The metaverse does not exist yet. Examples of what it could be do exist, but they are not an interoperable cohesive whole which is what the metaverse requires in order to exist. It requires a process of monopolistic platform development beyond simple open collaboration of developers. This is why the idea is attractive to the likes of (the entity formerly known as Facebook) Meta, as the size of these companies would allow them to indulge in the scale of monopolistic development required to build the metaverse. Therefore it will not land tomorrow, and a single small company cannot deliver it in isolation.
Antonio Petra, GE Strategy & Marketing Technology FCB and Hellocomputer Joburg
Virtual chat rooms, virtual online environments, virtual galleries or concerts, massive online multiplayer games are all examples of what the metaverse could be, but until they are seamlessly integrated allowing a user to move between worlds, carrying with them their identity, history, currency and the likes, they are not a metaverse.
Things labelling themselves as metaverse right now are simply cynical attempts to cash in, they are little more than modernised hacks of things like SecondLife. Incorporating buzz concepts like their own crypto coin or NFT’s doesn’t miracle the metaverse into existence on their small corner of the internet. Much like a wildly named space race rollercoaster at a cheap carnival that delivers no space or race beyond the name.
A metaverse will exist one day, both an interesting and terrifying prospect, depending on your present feelings about social media. For the foreseeable future though, keep on Googling “Does the metaverse exist?” or scanning TheRegister for non-sarcastic articles that use the word Metaverse, before jumping on the bandwagon that is sure to depart many times over the coming months and years. If you’re still keen on trying out something like a metaverse, perhaps rather just consider investing your hard earned money in virtual items from Nikeland or Gucci Garden in Roblox, it’ll probably give you the same 'feels' and tangible value.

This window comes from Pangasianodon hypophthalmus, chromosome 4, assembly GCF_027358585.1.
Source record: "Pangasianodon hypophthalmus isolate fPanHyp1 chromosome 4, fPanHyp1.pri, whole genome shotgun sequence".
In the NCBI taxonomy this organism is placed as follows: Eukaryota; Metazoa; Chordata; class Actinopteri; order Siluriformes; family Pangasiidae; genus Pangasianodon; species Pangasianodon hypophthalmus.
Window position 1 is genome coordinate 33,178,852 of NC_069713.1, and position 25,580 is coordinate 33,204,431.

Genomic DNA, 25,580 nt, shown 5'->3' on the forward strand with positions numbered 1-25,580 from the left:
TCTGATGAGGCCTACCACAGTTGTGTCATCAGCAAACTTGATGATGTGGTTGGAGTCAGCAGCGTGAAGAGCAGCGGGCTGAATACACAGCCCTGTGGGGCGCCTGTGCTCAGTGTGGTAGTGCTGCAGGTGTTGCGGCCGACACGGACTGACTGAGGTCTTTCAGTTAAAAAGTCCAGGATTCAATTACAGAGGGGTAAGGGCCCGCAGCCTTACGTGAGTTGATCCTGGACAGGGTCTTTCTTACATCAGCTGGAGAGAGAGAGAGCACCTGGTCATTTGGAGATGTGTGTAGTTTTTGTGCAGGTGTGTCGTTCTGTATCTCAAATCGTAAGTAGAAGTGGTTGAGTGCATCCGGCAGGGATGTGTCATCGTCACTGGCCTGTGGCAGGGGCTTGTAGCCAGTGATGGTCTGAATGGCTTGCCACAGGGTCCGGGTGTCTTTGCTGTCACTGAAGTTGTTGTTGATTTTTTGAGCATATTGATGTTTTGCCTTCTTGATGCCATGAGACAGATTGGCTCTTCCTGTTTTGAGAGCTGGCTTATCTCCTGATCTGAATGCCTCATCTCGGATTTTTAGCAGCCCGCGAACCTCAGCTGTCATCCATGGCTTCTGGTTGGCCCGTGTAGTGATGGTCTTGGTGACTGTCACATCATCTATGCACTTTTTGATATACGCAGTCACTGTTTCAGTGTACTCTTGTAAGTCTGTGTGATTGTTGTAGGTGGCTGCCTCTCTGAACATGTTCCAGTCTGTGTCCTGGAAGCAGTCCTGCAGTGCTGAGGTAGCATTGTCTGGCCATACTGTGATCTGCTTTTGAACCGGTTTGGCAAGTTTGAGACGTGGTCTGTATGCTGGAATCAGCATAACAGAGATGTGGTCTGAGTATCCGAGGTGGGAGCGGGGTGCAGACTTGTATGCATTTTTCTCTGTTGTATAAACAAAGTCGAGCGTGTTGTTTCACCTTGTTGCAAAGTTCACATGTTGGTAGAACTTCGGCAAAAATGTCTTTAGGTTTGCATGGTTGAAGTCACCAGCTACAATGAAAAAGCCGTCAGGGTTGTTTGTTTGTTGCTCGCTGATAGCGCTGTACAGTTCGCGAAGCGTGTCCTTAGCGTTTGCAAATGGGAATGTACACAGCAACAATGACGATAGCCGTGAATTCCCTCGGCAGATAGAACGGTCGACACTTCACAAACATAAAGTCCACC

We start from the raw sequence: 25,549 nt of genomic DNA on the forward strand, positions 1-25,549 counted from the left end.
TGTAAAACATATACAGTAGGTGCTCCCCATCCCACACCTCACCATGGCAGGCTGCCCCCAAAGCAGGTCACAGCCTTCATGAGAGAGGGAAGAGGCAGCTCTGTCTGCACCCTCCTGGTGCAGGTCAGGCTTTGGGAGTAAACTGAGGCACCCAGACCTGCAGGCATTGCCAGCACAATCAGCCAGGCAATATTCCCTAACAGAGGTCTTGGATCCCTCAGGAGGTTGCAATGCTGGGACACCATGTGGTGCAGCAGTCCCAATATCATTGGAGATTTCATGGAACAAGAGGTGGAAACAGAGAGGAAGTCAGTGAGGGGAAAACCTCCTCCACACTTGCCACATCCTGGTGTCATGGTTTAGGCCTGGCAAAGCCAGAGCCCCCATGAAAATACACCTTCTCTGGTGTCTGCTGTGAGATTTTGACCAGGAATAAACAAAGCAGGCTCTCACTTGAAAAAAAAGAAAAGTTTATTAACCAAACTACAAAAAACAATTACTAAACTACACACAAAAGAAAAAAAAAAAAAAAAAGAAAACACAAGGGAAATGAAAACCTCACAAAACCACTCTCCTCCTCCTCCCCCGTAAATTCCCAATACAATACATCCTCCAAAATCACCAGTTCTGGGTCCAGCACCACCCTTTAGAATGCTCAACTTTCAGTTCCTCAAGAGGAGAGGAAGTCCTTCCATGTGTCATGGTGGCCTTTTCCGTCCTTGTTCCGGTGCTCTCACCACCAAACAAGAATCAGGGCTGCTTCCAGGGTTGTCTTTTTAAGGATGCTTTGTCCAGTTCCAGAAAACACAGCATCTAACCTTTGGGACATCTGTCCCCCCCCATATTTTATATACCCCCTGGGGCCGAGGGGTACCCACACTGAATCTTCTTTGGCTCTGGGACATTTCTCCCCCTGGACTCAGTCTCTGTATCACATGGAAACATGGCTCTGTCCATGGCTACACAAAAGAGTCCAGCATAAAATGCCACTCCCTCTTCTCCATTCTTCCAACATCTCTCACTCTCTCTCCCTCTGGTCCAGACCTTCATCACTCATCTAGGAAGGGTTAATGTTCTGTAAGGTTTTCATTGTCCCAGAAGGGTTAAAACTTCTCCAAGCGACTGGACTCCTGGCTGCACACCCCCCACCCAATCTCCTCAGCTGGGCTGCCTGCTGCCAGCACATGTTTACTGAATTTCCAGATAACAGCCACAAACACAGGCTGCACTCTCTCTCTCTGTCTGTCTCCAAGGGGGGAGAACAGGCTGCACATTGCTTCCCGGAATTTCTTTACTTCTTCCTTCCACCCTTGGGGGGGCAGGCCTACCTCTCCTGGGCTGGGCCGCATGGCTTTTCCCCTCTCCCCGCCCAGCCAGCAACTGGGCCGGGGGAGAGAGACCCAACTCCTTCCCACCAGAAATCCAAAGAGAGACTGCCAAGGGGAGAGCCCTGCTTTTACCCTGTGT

More disturbing than people trying to cash in on the metaverse early is the idea that businesses are willing to dive headlong into even a cheap approximation of a metaverse, without fully internalising the consequences of rushing into the social media era without corporate or social governance checks in place. We didn’t really know any better then, but we should now. If you think an echo chamber of right wingers on 8chan or Facebook is bad, wait until it’s a fully virtualised immersive experience where everyone gets to choose their tyrant avatar, and kids can get to live in Tucker Carlson world – complete with a retelling of history and a chance to beat up their least favourite minority group. Whether or not you subscribe to the Vulnerable World hypothesis as applied to tech, you do have to recognise the potential danger of plunging headlong into unchecked democratised immersive technologies, based on our very recent (and ongoing) history with social media.
Companies, and marketers in particular, should wise up. They need to stop the shiny marble chase, and spend a bit more time thinking about how they can help in supporting better online governance standards, or figure out how to stop pouring their current media spend into sponsoring existing dumpster fires. If we can’t even figure out how to reliably ensure that an eight-year-old doesn’t see an alcohol ad when logged into an age limited YouTube account, or really hold a company accountable for knowingly fuelling mental health issues in young girls, then do you think we are really ready to manage their experience in a virtual environment built by advertising revenue?
No doubt, one day a version of the metaverse will arrive. If we want to avoid a more immersive rerun of the societal disaster that is social media right now, it’s going to require gargantuan focus, and well thought through effort, to build it into a beneficial technology.